Help! Hostile Dependency

Sometimes the caregiver tries to do everything possible to make facing dependency easier, but is met with hostility. Resentments and anger about becoming dependent can be directed toward the caregiver, consciously or unconsciously, making her or him the object of despised dependency. This storyteller wants to remain anonymous.

One Sunday afternoon years ago I received a call from my almost hysterical mother. “Find a place for us to move to! I am a prisoner in this apartment! I have nowhere to get even a breath of fresh air and there’s no one to talk to!”
My normally stoic seventy-eight-year-old mother had finally flipped and I was shocked into action.

My parents had been living in a Brooklyn apartment for about twenty-five years. They were forced to move there when the neighborhood they lived in became too dangerous. Both were crippled by arthritis and were dependent upon their walkers.
Dad was totally happy to be left to his television programs and hated almost any form of sociability. Mother, entirely opposite, longed to be with people. Her Brooklyn neighbors helped only a little to meet her needs, so it fell upon me to be her stability, company, sounding-board, and partner in hour-long discussions on all topics. My personality, much more like my father’s, experienced this as an enormous burden.

At 8:00 every morning (Mother was a 6:00 a.m. riser), I knew that she was impatiently waiting for my call. Often she would be angry with someone and wanted to vent. Other times that someone was me, but I would never be told what my offense had been.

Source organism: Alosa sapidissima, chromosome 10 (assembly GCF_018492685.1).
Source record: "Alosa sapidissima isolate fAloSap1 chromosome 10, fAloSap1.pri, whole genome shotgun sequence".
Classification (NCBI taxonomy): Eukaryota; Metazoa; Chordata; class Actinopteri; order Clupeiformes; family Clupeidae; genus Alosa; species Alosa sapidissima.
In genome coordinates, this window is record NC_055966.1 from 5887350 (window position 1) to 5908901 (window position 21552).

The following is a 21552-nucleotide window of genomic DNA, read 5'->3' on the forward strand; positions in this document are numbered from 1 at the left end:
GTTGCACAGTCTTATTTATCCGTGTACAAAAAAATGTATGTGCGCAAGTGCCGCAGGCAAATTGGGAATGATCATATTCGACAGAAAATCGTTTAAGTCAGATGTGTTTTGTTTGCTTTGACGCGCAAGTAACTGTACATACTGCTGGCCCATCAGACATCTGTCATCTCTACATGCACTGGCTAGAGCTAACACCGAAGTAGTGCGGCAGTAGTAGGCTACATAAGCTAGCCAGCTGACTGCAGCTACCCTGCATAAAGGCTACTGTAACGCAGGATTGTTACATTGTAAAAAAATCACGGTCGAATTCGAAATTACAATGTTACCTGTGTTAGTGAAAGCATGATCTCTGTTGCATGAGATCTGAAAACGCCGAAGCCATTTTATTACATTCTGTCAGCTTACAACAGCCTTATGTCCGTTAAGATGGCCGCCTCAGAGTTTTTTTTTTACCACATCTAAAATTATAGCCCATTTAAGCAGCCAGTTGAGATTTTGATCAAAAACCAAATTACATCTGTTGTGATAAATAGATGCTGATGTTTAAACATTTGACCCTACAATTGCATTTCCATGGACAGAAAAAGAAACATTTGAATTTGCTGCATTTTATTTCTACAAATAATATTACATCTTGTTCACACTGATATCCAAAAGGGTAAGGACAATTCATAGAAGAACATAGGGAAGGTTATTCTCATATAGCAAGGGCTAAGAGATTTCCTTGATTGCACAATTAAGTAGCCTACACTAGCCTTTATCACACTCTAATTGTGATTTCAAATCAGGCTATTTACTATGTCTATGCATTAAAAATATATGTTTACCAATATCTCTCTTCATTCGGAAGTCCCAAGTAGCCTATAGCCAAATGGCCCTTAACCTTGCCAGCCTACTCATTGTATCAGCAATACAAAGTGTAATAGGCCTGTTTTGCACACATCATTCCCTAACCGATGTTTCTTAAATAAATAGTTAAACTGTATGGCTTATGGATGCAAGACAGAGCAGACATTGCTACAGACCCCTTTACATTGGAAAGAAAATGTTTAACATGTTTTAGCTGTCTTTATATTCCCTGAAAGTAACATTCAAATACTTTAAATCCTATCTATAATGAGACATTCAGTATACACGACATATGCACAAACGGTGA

My husband and I lived then as now in a house on Long Island where we had raised two daughters who had already flown the nest. We managed to find a beautiful light-filled, terraced apartment for my parents, located less than ten minutes from our house. My parents employed a woman who spent five days a week taking care of them, doing the shopping, cooking, cleaning, and errands. A great set-up
on all counts! They were miserable! They felt displaced and restless.

About four years after the move, my father had a stroke and died. Mother was left with her helper for five days a week but was alone nights and weekends, albeit with constant visits from her family. She continued to set a place at the table for my father when she ate alone.

By this time, I was taking care of one of my daughter’s three young sons. He was about eighteen months and had both a younger and older brother who were cared for at home while my daughter worked. At about 8:30 one morning I received a frantic call from my mother, “I am paralyzed, I am all alone here. I can’t get out of bed even to go to the bathroom. Help me!”

As quickly as I could, I returned my grandson to his house and rushed to my mother’s. I pleaded with her to come to live with us and she reluctantly agreed. For the moment, we had to get her dressed and collect things she absolutely had to bring with her. These included her mink hat and her ancient potato baker. The baker had been used every day since I was a young child. It was the size of a stove burner and was topped by a rusted metal dome. I suppose to her it was a symbol of home and normalcy.

We left the apartment with mother seated in her wheelchair, sobbing and wailing and the potato baker covering her lap. Unmindful of the spectacle she was creating, Mother was lost in noisy despair going down the elevator, through the lobby, to the car, and finally to my house where she stayed the night. The next morning she insisted upon taking herself, her hat, and her potato baker back
home.

The comic aspects of this story seem less humorous and more tragic to me as my husband and I grow older. We are close to the time when one of us will be left to cope alone or be forced to give up our own autonomy and that most precious place of all—our “home”—that haven of ultimate security, normalcy and belonging.

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